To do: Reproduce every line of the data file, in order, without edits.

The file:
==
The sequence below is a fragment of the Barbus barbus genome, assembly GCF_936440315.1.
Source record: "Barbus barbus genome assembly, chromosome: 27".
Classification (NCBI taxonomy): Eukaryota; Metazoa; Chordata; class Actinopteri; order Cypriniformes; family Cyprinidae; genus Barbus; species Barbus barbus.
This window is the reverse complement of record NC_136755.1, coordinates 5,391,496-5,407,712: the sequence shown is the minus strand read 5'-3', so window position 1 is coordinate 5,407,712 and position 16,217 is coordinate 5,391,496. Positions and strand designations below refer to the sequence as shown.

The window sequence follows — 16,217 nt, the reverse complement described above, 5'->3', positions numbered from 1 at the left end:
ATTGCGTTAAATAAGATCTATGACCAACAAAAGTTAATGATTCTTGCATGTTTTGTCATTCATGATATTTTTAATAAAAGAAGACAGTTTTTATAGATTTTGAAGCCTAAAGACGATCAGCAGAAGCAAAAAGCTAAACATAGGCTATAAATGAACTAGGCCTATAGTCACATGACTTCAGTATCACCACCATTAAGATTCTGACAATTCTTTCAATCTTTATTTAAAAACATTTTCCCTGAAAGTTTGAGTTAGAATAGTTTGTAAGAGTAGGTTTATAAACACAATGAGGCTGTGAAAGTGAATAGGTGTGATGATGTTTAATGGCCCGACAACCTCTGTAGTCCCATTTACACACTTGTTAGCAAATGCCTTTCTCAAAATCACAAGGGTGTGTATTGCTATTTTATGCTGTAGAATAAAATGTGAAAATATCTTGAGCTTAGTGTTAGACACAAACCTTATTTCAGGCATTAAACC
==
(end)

The sequence below is a fragment of the Barbus barbus genome, assembly GCF_936440315.1.
Source record: "Barbus barbus genome assembly, chromosome: 27".
Classification (NCBI taxonomy): Eukaryota; Metazoa; Chordata; class Actinopteri; order Cypriniformes; family Cyprinidae; genus Barbus; species Barbus barbus.
This window is the reverse complement of record NC_136755.1, coordinates 5,391,496-5,407,712: the sequence shown is the minus strand read 5'-3', so window position 1 is coordinate 5,407,712 and position 16,217 is coordinate 5,391,496. Positions and strand designations below refer to the sequence as shown.

The window sequence follows — 16,217 nt, the reverse complement described above, 5'->3', positions numbered from 1 at the left end:
ATTGCGTTAAATAAGATCTATGACCAACAAAAGTTAATGATTCTTGCATGTTTTGTCATTCATGATATTTTTAATAAAAGAAGACAGTTTTTATAGATTTTGAAGCCTAAAGACGATCAGCAGAAGCAAAAAGCTAAACATAGGCTATAAATGAACTAGGCCTATAGTCACATGACTTCAGTATCACCACCATTAAGATTCTGACAATTCTTTCAATCTTTATTTAAAAACATTTTCCCTGAAAGTTTGAGTTAGAATAGTTTGTAAGAGTAGGTTTATAAACACAATGAGGCTGTGAAAGTGAATAGGTGTGATGATGTTTAATGGCCCGACAACCTCTGTAGTCCCATTTACACACTTGTTAGCAAATGCCTTTCTCAAAATCACAAGGGTGTGTATTGCTATTTTATGCTGTAGAATAAAATGTGAAAATATCTTGAGCTTAGTGTTAGACACAAACCTTATTTCAGGCATTAAACC